Bariatric Surgery Benefits Diabetic Renal, Retinal Disease

February 07, 2013

ISTANBUL — Physicians from the United Kingdom have reported the first data showing that bariatric surgery in morbidly obese patients with type 2 diabetes may be of benefit for the renal and retinal complications of diabetes.

Presenting the findings from a small study in 2 posters here at the Excellence in Diabetes 2013 meeting, Carel Le Roux, MD, from Imperial College London, United Kingdom, noted that they had also been partly reported in a recent letter published in Diabetes Care. He told Medscape Medical News, "Bariatric surgery was used before to treat glycemia, and what we are seeing now is that we can actually use it to treat the entire metabolic syndrome and reverse some of the end-organ damage."

Dr. Le Roux stressed, however, that such weight-loss surgery "must be used as an add-on therapy to medicine because these patients have decades of disease that can't be reversed in 2 days. We were probably overselling it before. It's true that in our hands — and also in some of the randomized controlled studies — about 34% to 41% of patients do go into 'remission' of diabetes, but it's not 80% as we thought before. But even these people who go into remission for their glycemia are not optimally treated as far as their lipids and their BP are concerned." What surgery can achieve is a large reduction in the number of medications people have to take and "stabilization of the disease," he says.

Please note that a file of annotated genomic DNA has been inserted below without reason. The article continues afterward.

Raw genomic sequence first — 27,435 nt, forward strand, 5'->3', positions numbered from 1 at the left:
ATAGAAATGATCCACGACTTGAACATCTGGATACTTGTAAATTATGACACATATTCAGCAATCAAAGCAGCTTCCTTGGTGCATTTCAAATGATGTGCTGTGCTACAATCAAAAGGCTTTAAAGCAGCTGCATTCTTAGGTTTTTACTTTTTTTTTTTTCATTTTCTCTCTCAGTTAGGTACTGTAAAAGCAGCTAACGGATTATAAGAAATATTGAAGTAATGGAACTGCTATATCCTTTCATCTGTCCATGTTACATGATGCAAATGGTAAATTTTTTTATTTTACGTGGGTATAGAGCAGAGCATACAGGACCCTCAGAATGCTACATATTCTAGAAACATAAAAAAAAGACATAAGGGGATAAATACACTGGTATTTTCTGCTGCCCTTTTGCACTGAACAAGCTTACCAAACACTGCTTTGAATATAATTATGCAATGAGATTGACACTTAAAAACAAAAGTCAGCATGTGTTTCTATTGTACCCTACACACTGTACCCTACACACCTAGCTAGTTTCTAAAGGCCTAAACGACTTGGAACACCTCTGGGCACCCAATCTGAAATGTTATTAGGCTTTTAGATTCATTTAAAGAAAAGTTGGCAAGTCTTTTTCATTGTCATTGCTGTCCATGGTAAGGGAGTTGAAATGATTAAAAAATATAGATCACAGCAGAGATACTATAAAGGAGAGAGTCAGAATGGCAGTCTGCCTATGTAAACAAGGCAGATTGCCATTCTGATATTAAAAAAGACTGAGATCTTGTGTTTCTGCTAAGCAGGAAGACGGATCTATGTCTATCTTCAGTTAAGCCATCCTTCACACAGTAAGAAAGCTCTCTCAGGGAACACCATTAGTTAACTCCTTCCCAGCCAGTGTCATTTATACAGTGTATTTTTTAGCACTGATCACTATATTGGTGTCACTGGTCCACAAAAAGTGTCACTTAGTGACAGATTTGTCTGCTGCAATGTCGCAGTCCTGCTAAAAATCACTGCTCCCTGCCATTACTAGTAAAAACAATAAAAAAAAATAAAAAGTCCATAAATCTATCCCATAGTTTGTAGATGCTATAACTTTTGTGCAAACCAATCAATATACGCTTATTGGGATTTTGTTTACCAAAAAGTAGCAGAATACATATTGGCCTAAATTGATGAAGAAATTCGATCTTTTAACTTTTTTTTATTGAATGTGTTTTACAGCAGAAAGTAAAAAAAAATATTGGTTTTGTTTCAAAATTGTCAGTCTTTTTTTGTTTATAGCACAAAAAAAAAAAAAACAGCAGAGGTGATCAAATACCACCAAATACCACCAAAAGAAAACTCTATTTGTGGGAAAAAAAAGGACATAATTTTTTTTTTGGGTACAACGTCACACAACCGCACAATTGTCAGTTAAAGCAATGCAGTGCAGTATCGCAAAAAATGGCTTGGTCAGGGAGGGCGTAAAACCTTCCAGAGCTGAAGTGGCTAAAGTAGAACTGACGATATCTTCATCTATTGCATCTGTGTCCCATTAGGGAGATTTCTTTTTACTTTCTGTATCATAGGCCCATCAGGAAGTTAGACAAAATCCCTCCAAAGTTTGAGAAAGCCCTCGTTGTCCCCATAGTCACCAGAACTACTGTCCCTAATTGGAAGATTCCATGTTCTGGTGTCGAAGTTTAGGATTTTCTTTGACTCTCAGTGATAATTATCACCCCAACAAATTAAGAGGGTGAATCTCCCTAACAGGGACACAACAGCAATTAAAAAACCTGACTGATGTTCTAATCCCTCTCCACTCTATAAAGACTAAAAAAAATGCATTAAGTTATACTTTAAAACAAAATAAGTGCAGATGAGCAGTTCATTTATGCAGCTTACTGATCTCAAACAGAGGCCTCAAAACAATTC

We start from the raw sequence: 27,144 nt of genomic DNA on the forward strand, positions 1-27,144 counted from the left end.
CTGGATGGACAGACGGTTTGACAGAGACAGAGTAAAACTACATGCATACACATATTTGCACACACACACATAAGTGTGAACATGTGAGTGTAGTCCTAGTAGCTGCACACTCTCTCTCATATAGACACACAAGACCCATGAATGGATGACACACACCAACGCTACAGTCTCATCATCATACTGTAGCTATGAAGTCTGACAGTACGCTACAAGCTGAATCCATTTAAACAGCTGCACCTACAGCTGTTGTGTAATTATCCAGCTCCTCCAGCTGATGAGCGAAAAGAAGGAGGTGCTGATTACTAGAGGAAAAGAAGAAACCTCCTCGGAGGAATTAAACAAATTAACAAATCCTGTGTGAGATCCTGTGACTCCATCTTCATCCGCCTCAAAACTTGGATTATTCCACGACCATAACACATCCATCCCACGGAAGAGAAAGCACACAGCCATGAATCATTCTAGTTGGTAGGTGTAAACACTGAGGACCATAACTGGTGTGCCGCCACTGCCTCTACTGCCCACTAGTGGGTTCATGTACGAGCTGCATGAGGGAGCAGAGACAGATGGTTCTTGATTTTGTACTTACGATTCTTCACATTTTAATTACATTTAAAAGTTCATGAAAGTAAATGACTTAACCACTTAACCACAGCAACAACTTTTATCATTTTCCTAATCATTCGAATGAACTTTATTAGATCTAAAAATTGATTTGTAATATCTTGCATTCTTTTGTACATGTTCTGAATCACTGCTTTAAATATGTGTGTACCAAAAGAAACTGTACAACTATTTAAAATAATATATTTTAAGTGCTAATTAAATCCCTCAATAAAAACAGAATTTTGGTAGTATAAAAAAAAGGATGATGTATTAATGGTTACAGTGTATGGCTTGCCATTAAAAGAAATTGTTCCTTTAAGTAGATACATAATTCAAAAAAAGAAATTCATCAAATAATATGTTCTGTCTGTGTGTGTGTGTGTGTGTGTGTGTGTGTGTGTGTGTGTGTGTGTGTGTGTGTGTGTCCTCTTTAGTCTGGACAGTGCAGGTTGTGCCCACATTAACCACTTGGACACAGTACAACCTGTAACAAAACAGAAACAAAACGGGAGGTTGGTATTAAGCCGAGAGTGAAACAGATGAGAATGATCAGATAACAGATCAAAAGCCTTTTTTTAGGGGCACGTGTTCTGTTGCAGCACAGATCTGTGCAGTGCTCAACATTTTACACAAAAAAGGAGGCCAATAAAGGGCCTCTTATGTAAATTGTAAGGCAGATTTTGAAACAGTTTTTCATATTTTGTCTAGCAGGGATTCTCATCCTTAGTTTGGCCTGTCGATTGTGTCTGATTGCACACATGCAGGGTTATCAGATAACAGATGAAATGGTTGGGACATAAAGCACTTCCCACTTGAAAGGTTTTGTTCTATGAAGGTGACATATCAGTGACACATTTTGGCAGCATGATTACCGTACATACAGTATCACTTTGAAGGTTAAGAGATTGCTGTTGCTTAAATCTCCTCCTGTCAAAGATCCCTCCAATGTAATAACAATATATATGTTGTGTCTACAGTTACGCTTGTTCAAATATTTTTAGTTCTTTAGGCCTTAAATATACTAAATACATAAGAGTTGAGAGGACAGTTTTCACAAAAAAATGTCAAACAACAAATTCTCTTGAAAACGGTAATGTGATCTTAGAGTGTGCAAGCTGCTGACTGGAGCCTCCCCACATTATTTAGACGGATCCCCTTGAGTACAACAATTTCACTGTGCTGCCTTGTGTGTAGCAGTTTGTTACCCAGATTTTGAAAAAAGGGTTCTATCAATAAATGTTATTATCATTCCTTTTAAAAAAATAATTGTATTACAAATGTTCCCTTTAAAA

Dr. Carel Le Roux

One-year results show that bariatric surgery improves markers of kidney disease and might ultimately halt the progression of diabetic nephropathy, says Dr. Le Roux. An overt benefit for retinopathy was not as apparent at 1 year, but he hopes it is only a matter of time before improvement is seen in this outcome, too.

The results are also important in that they demonstrate the safety of bariatric surgery on microvascular complications, he said; paradoxically, the rapid improvements in glycemia that often result from weight-loss surgery can exacerbate microvascular complications, so this had been a concern.

Bariatric Surgery May Halt Progression of Diabetic Nephropathy